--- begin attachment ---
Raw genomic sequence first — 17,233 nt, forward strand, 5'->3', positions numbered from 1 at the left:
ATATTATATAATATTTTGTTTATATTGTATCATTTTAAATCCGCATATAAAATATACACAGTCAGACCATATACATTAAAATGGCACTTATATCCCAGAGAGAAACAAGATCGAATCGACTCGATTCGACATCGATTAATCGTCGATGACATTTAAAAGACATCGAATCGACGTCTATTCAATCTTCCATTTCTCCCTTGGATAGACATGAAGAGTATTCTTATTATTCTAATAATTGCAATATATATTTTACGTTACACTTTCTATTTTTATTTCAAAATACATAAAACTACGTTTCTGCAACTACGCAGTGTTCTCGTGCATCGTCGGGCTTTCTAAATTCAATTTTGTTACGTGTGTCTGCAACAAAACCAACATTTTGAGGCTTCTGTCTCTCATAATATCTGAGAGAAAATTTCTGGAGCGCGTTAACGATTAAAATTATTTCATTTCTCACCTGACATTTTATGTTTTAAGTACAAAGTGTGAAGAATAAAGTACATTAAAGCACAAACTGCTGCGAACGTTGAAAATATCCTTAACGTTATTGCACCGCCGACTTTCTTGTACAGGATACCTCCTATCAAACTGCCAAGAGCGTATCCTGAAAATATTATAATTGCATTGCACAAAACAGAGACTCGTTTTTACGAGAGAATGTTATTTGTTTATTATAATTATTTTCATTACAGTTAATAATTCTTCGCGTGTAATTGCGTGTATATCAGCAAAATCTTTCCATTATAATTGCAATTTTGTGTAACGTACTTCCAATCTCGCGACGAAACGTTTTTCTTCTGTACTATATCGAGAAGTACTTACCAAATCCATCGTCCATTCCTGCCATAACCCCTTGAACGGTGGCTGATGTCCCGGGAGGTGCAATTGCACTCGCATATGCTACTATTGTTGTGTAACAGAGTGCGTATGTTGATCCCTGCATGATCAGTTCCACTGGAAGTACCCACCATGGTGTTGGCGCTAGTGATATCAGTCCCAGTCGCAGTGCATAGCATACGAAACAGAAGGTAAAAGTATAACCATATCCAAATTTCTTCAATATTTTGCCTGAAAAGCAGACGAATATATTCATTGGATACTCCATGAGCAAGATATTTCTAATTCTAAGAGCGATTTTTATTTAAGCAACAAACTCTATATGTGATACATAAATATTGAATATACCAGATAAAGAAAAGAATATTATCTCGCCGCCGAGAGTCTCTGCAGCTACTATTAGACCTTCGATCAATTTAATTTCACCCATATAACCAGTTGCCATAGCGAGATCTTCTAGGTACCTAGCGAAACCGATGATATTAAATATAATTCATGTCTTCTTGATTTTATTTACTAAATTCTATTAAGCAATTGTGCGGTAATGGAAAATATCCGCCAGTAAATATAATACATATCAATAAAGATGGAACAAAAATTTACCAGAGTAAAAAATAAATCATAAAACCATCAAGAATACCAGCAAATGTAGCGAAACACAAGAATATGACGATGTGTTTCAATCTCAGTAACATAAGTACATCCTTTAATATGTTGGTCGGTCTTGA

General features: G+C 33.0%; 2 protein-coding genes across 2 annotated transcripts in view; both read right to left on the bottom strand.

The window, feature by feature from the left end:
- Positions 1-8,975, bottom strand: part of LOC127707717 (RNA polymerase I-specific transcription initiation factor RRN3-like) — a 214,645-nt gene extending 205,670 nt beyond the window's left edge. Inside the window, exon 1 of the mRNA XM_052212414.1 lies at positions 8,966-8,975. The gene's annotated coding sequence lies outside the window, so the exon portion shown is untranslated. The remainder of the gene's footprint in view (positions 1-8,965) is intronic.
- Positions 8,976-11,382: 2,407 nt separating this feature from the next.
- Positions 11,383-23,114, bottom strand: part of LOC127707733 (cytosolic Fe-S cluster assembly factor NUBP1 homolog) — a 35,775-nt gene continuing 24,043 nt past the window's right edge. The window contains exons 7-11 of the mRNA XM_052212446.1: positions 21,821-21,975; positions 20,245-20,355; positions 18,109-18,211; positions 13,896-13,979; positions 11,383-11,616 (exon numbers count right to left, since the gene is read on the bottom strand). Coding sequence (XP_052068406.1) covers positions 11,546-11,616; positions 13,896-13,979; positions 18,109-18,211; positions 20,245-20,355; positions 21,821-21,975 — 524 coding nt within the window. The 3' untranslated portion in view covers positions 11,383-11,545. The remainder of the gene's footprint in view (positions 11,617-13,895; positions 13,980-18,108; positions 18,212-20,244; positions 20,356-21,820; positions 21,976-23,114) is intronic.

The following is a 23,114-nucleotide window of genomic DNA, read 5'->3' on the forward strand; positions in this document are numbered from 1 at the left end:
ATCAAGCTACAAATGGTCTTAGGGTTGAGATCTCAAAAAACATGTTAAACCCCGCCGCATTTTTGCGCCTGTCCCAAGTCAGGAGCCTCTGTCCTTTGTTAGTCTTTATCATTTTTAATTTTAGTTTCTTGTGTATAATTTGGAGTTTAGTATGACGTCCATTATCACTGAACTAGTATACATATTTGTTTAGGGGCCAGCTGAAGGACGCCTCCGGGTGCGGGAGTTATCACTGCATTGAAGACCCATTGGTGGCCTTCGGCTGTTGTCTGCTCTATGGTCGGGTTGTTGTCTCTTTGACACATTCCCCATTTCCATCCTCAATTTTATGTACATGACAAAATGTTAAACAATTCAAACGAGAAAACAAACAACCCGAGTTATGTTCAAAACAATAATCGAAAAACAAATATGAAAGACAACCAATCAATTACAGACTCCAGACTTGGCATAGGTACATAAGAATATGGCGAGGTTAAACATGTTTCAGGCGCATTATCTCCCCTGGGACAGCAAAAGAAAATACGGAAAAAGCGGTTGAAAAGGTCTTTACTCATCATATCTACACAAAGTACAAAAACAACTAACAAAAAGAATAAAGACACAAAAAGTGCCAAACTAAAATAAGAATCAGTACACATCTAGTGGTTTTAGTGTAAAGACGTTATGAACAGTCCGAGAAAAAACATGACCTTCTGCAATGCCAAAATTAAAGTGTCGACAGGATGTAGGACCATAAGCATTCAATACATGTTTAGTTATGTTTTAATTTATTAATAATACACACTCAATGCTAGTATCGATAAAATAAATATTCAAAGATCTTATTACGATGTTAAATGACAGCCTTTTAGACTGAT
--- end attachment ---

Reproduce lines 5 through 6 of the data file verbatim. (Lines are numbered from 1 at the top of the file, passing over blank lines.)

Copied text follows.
- Positions 1-8,975, bottom strand: part of LOC127707717 (RNA polymerase I-specific transcription initiation factor RRN3-like) — a 214,645-nt gene extending 205,670 nt beyond the window's left edge. Inside the window, exon 1 of the mRNA XM_052212414.1 lies at positions 8,966-8,975. The gene's annotated coding sequence lies outside the window, so the exon portion shown is untranslated. The remainder of the gene's footprint in view (positions 1-8,965) is intronic.
- Positions 8,976-11,382: 2,407 nt separating this feature from the next.